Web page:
Forget about the title of Nicholas Ray’s The Lusty Men and just remember that the movie itself is intelligent, funny, observant, real. (It was co-written by Horace McCoy, who wrote They Shoot Horses, Don’t They?, and David Dortort, who created Bonanza.) Robert Mitchum’s an aging, broken-down rodeo star who returns home as he nears the end of his road, and if that sounds familiar, Sam Peckinpah’s Junior Bonner also quotes a line or two from The Lusty Men and stays in touch with Ray’s movie in other ways. Mitchum falls in with dissatisfied ranch-hand Arthur Kennedy and his wife, Susan Hayward; Kennedy yens for money and adventure, and seeing the rodeo as his ticket, takes Mitchum on as his partner-mentor and begins riding the circuit. Like Junior Bonner this thing seamlessly blends footage from real rodeos (in San Angelo and Tucson) into the narrative, and like Pat Garrett & Billy the Kid it’s full of backwards-looking anecdotes and tall-tales, all of them winners—Arthur Hunnicutt’s story about how he learned to ride a horse as a baby is especially appealing. The other movie it reminded me of is The Right Stuff —a major subplot is given over to the wives, each of them clearly individualized, who sit and wait as their men scratch their itches in a way that could maim or kill them (leaving the women destitute), and like the astronauts’ wives, they have to sweat out the sweet-looking groupies who came squirreling around for a good time. The direction, the writing, the acting are all aces. Things keep coming back to me, like the way a post-rodeo party looks like a less obviously gaudy Hollywood bash, but Ray doesn’t push any of that stuff—it’s just there if you want to notice it.


Goin’ Down the Road is a brilliant little Canadian indie from 1970 by Don Shebib. Two young dreamers jump in a crumbling ‘60 Chevy Impala and head for the city lights of Toronto to chase women and get rich; they don’t have an easy time of it. This is Canada’s answer to Last Night at the Alamo, except that Pete and Joey make Claude and Cowboy look like winners of the Irish Sweepstakes. Shebib catches the ongoing-ness of poverty as well as anyone I’ve ever seen; he also does shitty jobs and the hard death of dreams very well. It was shot on the fly, with Shebib calling out his three-man crew (Carroll Ballard among them) as the money and inspiration came to him. As Kael pointed out in her review it virtually erases the barrier between set and setting: Shebib’s young actors, especially when seen from a distance, melt right into the material. The movie made a lot of U.S. critics’ top ten lists before falling into the rabbit hole. It’s out of print now but it did get issued—in a beautiful release—on DVD, so it may be available on Netflix.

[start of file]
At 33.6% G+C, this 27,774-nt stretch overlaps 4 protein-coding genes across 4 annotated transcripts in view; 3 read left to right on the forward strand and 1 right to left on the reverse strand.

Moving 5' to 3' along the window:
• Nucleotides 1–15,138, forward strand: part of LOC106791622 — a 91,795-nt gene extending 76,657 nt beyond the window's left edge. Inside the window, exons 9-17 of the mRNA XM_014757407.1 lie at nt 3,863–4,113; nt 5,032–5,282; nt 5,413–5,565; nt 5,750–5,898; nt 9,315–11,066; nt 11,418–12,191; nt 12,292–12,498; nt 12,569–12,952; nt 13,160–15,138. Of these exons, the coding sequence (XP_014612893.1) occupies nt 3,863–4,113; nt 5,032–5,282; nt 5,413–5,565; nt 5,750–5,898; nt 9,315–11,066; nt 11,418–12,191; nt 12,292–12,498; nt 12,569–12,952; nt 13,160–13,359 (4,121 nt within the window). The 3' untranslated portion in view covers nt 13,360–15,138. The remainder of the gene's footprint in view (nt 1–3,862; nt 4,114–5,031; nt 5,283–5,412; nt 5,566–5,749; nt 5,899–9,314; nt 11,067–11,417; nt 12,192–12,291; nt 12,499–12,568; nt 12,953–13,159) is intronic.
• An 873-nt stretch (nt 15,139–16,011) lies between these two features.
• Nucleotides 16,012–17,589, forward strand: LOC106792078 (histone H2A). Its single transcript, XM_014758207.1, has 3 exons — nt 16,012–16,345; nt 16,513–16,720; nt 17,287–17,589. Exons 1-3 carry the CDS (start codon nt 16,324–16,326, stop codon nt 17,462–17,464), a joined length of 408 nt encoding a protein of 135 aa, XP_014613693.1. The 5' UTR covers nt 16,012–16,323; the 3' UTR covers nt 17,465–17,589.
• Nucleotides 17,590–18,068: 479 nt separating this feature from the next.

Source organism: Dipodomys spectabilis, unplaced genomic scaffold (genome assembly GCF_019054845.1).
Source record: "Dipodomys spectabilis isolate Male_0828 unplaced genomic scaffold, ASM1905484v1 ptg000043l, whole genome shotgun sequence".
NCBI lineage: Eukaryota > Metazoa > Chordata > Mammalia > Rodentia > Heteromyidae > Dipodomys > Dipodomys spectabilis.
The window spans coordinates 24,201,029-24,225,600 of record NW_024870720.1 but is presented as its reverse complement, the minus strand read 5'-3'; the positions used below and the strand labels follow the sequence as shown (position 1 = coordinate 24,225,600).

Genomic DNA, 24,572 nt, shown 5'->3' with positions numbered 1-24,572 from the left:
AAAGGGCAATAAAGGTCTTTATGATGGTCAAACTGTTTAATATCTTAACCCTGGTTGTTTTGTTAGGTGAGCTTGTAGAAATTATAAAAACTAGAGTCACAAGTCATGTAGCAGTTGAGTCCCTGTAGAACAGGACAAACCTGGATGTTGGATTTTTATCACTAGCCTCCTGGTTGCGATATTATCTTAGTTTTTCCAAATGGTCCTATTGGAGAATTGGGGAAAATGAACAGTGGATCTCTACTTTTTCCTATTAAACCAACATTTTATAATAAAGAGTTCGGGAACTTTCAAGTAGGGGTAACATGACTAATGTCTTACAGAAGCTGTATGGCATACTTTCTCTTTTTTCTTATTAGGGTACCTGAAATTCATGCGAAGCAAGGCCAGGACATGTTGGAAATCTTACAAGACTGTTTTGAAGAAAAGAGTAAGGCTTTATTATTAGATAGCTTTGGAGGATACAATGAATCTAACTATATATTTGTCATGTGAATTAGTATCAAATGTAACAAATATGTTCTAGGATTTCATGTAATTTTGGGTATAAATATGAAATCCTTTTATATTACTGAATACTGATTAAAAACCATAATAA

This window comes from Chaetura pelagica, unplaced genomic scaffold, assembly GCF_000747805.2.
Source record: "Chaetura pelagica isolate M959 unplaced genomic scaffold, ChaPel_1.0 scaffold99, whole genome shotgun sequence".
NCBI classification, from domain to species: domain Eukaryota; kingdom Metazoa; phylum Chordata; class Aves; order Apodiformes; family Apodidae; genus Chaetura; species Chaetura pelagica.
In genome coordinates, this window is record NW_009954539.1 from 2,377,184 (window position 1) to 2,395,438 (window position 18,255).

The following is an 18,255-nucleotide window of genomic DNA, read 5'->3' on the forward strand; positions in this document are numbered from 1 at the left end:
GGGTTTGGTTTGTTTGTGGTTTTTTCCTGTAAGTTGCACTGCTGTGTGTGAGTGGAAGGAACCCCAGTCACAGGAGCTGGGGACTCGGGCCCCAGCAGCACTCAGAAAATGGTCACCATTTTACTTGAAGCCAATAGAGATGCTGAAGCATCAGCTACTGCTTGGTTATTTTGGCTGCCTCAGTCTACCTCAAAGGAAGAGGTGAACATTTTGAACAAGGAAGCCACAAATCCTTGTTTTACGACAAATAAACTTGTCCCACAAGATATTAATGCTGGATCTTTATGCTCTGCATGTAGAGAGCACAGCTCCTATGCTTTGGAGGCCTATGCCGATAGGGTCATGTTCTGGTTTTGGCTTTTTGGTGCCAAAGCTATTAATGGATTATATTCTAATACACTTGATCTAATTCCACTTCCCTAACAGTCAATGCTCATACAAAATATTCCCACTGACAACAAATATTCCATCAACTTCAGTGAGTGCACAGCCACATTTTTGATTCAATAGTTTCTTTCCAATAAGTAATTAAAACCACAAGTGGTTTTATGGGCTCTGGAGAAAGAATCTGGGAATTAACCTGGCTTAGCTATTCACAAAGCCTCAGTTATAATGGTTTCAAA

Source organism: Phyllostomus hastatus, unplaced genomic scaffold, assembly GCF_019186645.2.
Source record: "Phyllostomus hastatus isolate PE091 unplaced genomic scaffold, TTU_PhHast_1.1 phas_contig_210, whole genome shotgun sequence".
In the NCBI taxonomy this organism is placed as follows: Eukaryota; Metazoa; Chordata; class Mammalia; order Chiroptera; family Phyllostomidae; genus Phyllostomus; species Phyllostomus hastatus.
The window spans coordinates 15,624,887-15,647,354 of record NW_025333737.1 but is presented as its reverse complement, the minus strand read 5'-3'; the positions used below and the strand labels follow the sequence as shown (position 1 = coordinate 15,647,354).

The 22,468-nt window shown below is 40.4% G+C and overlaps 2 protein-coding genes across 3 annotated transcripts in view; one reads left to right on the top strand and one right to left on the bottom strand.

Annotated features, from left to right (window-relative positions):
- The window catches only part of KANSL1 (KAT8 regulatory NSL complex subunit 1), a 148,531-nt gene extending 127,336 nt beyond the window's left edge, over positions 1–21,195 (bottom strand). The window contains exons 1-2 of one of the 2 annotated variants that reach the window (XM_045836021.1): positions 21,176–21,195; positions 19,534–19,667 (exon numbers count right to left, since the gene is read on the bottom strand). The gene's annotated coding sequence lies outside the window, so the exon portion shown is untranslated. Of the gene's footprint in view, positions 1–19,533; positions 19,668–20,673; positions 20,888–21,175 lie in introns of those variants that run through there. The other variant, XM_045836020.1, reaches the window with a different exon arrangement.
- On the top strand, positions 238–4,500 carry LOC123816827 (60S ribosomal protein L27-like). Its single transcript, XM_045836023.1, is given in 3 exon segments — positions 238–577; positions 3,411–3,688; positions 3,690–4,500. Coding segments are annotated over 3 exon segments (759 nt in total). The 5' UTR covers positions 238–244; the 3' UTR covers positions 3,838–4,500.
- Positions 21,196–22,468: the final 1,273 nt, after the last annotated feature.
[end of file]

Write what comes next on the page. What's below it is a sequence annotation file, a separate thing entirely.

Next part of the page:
Pierre Schoendoerffer’s 1965 La 317ème section (or The 317th Platoon) is set in Vietnam in May of ’54, amidst radio chatter of the debacle at Diên Biên Phú. A platoon of Frenchmen and their Cambodian recruits are picking their way to safety through a raging Vietminh offensive; not surprisingly, things grow more and more fucked up for them. Filmed entirely in the Cambodian jungle, Schoendoerffer melds action with setting the way Anthony Mann did: real tropical rains rise up in the middle of scenes, drenching the actors without their taking notice of it. It also features a fascinating variation on that old standard, the seasoned platoon sergeant who, to his charges, fills important roles as both a father-figure and a totem of the working-class. The twist here is to make Bruno Cremer’s Alsatian sergeant a veteran of the Wehrmacht whose experiences in Russia make him more capable than his reasonably competent lieutenant. Raoul Coutard captured a parade of images—stretcher-bearers crossing a hilltop in silhouette, a herd of elephants approaching the camera through grass as high as their eyelids—so basic that they feel pagan, while elsewhere deep-focus B&W shots so crisp you can make out details hundreds of yards away are used to view entire battles from the perspective of God’s favorite armchair. Schoendoerffer navigated the Scylla and Charybdis of war movies—forced sentiment and forced cynicism. In fact, a pleasing absence of bull all the way around.